The Battle of the Villa Fiorita: A Novel

The Battle of the Villa Fiorita: A Novel

by Rumer Godden

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Two English children travel to Italy to rescue their wayward mother from her lover and save their family in this New York Times–bestselling novel.
The lives of the two Clavering children, Hugh and Caddie, have been abruptly upended by the bitter divorce of their parents, British Army colonel Darrell and the formerly solid, dependable Fanny. Their English country home has been abandoned in favor of a London flat, and the fate of their adored pony, Topaz, is in serious question. And it all began the day the internationally renowned movie director, Rob Quillet, came to their small village and stole Fanny’s heart.
Now Fanny is gone, whisked off to the north of Italy by her famous filmmaker lover, leaving behind the jagged pieces of her broken family. While Hugh, at fourteen, understands the ways of the adult world better than his twelve-year-old sister, he is fiercely protective of stubborn, rebellious Caddie, who refuses to accept the situation or the hollow sympathy of grown-ups. So together they decide to take drastic action.
Traveling alone across Europe, the siblings arrive at Quillet’s pastoral Italian villa overlooking Lake Garda, determined to do battle with the man responsible for the destruction of their family. There can be no peace until they are victorious—and victory will only be achieved when they bring their mother home.
A novel that masterfully blends heart, wit, poignancy, and honesty with a breathtaking evocation of the lush Northern Italian countryside, Rumer Godden’s The Battle of Villa Fiorita is another unforgettable reading experience from the New York Times–bestselling author of The River and In This House of Brede.

This ebook features an illustrated biography of the author including rare images from the Rumer Godden Literary Estate.

Product Details

ISBN-13: 9781504040365
Publisher: Open Road Media
Publication date: 12/13/2016
Sold by: Barnes & Noble
Format: NOOK Book
Pages: 284
Sales rank: 35,590
File size: 3 MB

About the Author

Rumer Godden (1907–1998) was the author of more than sixty works of fiction, nonfiction, poetry, and children’s literature, and is considered by many to be one of the foremost English language writers of the twentieth century. Born in Sussex, England, she moved with her family to Narayanganj, colonial India, now Bangladesh, when she was six months old. Godden began her writing career with Chinese Puzzle in 1936 and achieved international fame three years later with her third book, Black Narcissus. A number of her novels were inspired by her nearly four decades of life in India, including The River, Kingfishers Catch Fire, Breakfast with the Nikolides, and her final work, Cromartie vs. the God Shiva, published in 1997. She returned to the United Kingdom for good at the end of World War II and continued her prolific literary career with the acclaimed novels The Greengage Summer, In This House of Brede, and numerous others. Godden won the Whitbread Award for children’s literature in 1972, and in 1993 she was named an Officer of the Most Excellent Order of the British Empire. Nine of her novels have been made into motion pictures. She died at the age of ninety in Dumfriesshire, UK.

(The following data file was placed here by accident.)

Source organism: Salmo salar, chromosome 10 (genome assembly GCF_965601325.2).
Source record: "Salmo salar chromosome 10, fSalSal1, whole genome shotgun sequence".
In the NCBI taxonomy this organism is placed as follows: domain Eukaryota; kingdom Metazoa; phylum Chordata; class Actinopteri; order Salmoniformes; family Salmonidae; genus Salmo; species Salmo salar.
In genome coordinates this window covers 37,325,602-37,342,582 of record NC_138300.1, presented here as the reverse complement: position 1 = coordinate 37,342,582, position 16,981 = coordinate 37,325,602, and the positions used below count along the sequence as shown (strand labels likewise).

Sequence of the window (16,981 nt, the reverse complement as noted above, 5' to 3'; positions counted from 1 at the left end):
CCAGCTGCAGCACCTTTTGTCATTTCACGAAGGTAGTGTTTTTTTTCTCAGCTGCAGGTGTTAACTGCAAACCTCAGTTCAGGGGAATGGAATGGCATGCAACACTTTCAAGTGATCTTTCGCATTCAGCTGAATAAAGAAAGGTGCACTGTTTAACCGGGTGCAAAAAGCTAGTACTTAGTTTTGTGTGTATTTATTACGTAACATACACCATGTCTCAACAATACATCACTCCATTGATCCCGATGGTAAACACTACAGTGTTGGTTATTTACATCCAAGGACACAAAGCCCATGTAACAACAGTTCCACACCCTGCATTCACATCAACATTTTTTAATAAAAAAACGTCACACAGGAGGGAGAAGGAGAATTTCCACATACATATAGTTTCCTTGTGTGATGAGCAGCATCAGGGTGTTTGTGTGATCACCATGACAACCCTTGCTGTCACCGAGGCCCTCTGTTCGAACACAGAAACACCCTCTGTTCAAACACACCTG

Read an Excerpt

The Battle of the Villa Fiorita

A Novel

By Rumer Godden


Copyright © 1979 Rumer Godden
All rights reserved.
ISBN: 978-1-5040-4036-5


The hedges of scented whitethorn on either side of the villa gates had the longest fiercest thorns they had ever seen. The gates were iron-barred and high, the bars set close. Obviously people were not meant to get in. The villa was firmly shut away from the little village that straggled up the mountain, more of a hamlet than a village, having only one hotel, the Hotel Lydia down by the road, a few houses and farms, a camping ground in an olive grove and a trattoria beside the lake. Notices on the gates said ATTENTI AL CANE which conveyed nothing to Hugh and Caddie. 'Who would ever have thought it meant "Beware of the dog"?' said Caddie afterwards. PROPRIETA PRIVATA was clear: 'Private Property'. But I CONTRAVVENTORI SARANNO PUNITI AI TERMINI DI LEGGE? 'Can that mean "Trespassers will be prosecuted"?' asked Caddie.

The villa was on Lake Garda in northern Italy. 'But it doesn't matter where it was,' said Hugh afterwards. It might have been anywhere; it was simply a place where two opposing forces were to meet, as two armies meet on foreign soil to fight a battle. 'The battle of the Villa Fiorita,' Caddie called it afterwards and always with an ache of guilt.

Now, looking through the bars, they could see an olive grove, cypresses, a walk of grey stone flags winding away beside a cypress hedge that shut off a farther view; there were glimpses of tumbling flowers, of honeysuckle and wistaria – they had seen that in clusters all along the road – of small yellow roses climbing up a cypress tree. They could hear bird songs coming from that cool green and, faint and far beyond, water lapping. It was another world from the hot white road along which they had trudged, with cars driving past so fast that wind and dust had stung their faces and Caddie's legs.